Although Minneapolis’ overzealous wrecking ball has claimed many of the stately old mansions along the once-ritzy Park Avenue, a handful remain – including the George Peavy mansion. Historians sometimes refer to turn-of-the-twentieth-century Park Avenue as the Minneapolis version of Saint Paul’s Summit Avenue, with huge houses on park-like lots for the uber-rich. The city’s old money families built homes in Lowry Hill or around William Washburn’s Fair Oaks mansion between 22nd and 24th Streets E. So the new(er) money families with something yet to prove built several showy houses of their own on Park Avenue.
George Peavey was born in Iowa in 1877. His father, Frank, started the Peavey Elevator Company in 1874. The company invented the grain elevator as we know it today and constructed elevators along several railroad routes, making a fortune for the family. (Fun fact – for more than seven decades, Minneapolis-based Peavey Elevator Company privately owned and operated the majority of grain elevators in the world!)
George joined the business and, in 1901, became president of the company. That same year, George hired William Channing Whitney to design a house for him and his wife, Catherine. Whitney was one of the top architects for Minneapolis’ well-to-do and had already worked with the Peavey family to design Highcroft Estate on Lake Minnetonka for Frank in 1895.
George’s two-level, 21,000 square-foot house on Park Avenue was completed in 1903. The outside of the Renaissance Revival mansion included an arcaded front porch, a porte cochere, and a two-story carriage house. Inside, inlaid wood and mosaic-tiled floors led to elaborate tile and wood fireplace surrounds and walls covered in hand-painted murals encompassed by wood paneling, ornate trim, and wainscotting. The lead and stained-glass windows were some of the most intricate in the state. There was even a walk-in safe to keep valuables secure.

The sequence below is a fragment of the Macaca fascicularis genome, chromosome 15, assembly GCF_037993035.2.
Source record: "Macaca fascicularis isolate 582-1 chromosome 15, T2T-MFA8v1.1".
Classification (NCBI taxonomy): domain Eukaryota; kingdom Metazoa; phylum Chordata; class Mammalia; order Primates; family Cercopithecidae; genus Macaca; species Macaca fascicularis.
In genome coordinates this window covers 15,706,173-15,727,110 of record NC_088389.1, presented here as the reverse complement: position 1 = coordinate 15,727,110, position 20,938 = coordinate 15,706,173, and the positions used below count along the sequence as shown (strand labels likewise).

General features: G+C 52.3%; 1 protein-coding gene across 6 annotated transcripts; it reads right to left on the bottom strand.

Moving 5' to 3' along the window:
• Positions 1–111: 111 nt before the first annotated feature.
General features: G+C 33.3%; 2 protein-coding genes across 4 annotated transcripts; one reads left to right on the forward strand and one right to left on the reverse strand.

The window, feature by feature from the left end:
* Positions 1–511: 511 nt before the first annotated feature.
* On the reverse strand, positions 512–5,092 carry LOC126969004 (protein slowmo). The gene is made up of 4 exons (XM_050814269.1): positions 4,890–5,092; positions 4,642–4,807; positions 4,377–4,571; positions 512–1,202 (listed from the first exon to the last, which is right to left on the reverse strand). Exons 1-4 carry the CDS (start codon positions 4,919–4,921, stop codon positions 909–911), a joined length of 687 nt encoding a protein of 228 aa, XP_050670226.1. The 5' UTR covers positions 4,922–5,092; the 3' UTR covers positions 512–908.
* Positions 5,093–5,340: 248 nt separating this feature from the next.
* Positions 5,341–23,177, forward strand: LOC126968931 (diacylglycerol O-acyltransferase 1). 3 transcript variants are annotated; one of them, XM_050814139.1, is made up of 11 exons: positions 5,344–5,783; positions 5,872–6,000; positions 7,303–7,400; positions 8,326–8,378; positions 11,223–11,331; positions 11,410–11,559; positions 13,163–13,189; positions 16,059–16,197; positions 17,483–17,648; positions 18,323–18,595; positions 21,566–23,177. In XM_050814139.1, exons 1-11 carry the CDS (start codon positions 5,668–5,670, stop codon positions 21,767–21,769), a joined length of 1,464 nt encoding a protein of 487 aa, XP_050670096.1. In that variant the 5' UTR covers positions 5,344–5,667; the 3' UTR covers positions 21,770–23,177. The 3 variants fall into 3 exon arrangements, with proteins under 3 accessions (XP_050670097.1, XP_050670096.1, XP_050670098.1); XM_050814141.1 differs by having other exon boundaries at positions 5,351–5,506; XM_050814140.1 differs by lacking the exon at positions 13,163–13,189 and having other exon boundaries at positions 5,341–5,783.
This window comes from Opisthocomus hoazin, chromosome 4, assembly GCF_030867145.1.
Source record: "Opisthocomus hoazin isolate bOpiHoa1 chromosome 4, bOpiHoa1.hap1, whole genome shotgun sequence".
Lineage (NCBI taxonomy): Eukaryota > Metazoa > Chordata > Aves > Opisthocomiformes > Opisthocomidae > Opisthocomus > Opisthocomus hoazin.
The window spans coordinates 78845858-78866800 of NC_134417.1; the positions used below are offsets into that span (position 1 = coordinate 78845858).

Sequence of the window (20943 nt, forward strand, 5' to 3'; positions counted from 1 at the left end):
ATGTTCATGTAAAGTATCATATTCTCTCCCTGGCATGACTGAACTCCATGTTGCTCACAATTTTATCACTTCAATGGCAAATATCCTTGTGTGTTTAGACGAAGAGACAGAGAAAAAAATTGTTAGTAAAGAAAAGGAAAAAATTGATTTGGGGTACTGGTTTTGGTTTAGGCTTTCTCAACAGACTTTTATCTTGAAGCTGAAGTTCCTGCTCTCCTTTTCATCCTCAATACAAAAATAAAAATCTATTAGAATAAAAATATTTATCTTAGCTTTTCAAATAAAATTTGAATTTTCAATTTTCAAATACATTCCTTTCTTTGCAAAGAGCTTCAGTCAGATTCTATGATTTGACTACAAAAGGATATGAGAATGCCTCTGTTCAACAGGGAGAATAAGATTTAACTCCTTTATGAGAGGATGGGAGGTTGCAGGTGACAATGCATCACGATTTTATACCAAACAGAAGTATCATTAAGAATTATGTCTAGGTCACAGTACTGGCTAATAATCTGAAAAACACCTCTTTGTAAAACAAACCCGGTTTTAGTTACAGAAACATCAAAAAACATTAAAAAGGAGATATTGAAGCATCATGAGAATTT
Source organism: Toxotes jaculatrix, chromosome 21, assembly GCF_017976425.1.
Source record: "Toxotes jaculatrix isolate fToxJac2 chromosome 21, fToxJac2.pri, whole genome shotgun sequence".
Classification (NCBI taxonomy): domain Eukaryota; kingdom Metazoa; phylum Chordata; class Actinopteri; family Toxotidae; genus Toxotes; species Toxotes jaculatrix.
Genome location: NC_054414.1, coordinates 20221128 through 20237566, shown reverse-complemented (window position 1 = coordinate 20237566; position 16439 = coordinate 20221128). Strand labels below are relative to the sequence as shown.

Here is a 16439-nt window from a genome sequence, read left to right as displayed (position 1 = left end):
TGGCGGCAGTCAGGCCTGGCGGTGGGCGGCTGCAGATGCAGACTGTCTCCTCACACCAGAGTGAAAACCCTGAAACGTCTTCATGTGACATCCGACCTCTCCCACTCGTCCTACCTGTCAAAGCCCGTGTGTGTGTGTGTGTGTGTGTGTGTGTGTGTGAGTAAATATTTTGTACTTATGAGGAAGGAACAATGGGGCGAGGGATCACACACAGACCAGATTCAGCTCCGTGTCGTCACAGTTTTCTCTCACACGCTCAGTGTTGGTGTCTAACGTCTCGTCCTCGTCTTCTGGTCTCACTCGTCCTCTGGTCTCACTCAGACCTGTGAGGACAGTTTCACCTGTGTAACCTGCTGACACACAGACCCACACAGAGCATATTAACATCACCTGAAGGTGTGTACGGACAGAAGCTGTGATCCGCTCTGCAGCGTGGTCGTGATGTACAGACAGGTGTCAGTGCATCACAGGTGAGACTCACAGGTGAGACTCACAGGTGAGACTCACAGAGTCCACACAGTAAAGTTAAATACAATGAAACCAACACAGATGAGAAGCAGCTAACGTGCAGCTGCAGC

George and Catherine didn’t live in the house long. George died at age 36 in 1913, leaving Catherine a widow. By the time of his death, George and Catherine had already moved away from Park Avenue and into a more modest house (just over 5,000 square feet) in Lowry Hill. Although the exact timeline isn’t clear, it wasn’t long after the Peaveys moved out that their Park Avenue mansion was converted into offices. It was used in that capacity for several decades before new owners purchased the mansion in 2013.
In 2013, a permit was approved by the City of Minneapolis for renovations on the old Peavey mansion. The permit allowed the owners to remove many of the original interior pieces that had been loved and cared for by previous owners. The hand-painted murals are gone, as is the wood paneling and most of the custom millwork. The floor mosaics were damaged and the inlaid wood floors appear to have been covered by carpet. Drop ceilings were added, hopefully leaving the original ceilings somewhat protected for future owners to find and enjoy.
For some preservationists, the fact that the building is still standing is a victory. Others see the fact that so much of the original interior was demolished as further proof that Minneapolis doesn’t value its historic properties enough to protect them on a large scale. They rightly argue that gutting the historic interiors of buildings in an effort to keep them standing actually leaves them more vulnerable to future demolition because what makes them historical has slowly been stripped off, leaving nothing but an outer shell of little or no significance.
Click here to see interior photos of the mansion just before interior demolition.